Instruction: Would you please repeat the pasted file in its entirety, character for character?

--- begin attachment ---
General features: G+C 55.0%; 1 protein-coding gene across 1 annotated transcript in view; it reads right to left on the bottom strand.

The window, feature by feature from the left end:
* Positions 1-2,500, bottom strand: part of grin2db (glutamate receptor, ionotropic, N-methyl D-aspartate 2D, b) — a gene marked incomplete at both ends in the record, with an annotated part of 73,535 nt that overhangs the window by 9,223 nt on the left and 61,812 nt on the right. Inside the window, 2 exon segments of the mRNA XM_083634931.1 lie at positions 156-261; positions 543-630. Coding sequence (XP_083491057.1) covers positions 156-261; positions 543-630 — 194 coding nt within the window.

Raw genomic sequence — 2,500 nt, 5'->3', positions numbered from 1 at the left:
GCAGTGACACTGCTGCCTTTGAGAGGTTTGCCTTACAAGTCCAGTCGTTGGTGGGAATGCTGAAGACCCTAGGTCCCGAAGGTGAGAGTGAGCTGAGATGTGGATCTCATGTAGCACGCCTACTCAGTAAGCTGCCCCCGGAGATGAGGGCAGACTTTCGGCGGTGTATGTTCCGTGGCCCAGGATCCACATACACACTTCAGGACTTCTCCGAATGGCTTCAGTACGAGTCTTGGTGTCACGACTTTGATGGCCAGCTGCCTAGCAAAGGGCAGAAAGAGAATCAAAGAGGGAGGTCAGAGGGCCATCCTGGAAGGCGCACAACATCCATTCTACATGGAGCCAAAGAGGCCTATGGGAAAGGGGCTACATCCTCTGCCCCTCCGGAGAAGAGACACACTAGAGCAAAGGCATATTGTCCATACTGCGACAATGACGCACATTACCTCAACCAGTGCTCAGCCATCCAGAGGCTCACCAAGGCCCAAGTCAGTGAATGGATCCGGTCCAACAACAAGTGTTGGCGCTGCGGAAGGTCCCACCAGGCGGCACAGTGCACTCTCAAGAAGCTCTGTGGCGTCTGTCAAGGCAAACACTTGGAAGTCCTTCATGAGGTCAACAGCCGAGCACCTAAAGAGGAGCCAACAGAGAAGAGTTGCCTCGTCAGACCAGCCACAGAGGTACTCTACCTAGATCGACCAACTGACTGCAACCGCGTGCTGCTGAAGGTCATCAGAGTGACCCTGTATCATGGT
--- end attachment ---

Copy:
General features: G+C 55.0%; 1 protein-coding gene across 1 annotated transcript in view; it reads right to left on the bottom strand.

The window, feature by feature from the left end:
* Positions 1-2,500, bottom strand: part of grin2db (glutamate receptor, ionotropic, N-methyl D-aspartate 2D, b) — a gene marked incomplete at both ends in the record, with an annotated part of 73,535 nt that overhangs the window by 9,223 nt on the left and 61,812 nt on the right. Inside the window, 2 exon segments of the mRNA XM_083634931.1 lie at positions 156-261; positions 543-630. Coding sequence (XP_083491057.1) covers positions 156-261; positions 543-630 — 194 coding nt within the window.

Raw genomic sequence — 2,500 nt, 5'->3', positions numbered from 1 at the left:
GCAGTGACACTGCTGCCTTTGAGAGGTTTGCCTTACAAGTCCAGTCGTTGGTGGGAATGCTGAAGACCCTAGGTCCCGAAGGTGAGAGTGAGCTGAGATGTGGATCTCATGTAGCACGCCTACTCAGTAAGCTGCCCCCGGAGATGAGGGCAGACTTTCGGCGGTGTATGTTCCGTGGCCCAGGATCCACATACACACTTCAGGACTTCTCCGAATGGCTTCAGTACGAGTCTTGGTGTCACGACTTTGATGGCCAGCTGCCTAGCAAAGGGCAGAAAGAGAATCAAAGAGGGAGGTCAGAGGGCCATCCTGGAAGGCGCACAACATCCATTCTACATGGAGCCAAAGAGGCCTATGGGAAAGGGGCTACATCCTCTGCCCCTCCGGAGAAGAGACACACTAGAGCAAAGGCATATTGTCCATACTGCGACAATGACGCACATTACCTCAACCAGTGCTCAGCCATCCAGAGGCTCACCAAGGCCCAAGTCAGTGAATGGATCCGGTCCAACAACAAGTGTTGGCGCTGCGGAAGGTCCCACCAGGCGGCACAGTGCACTCTCAAGAAGCTCTGTGGCGTCTGTCAAGGCAAACACTTGGAAGTCCTTCATGAGGTCAACAGCCGAGCACCTAAAGAGGAGCCAACAGAGAAGAGTTGCCTCGTCAGACCAGCCACAGAGGTACTCTACCTAGATCGACCAACTGACTGCAACCGCGTGCTGCTGAAGGTCATCAGAGTGACCCTGTATCATGGT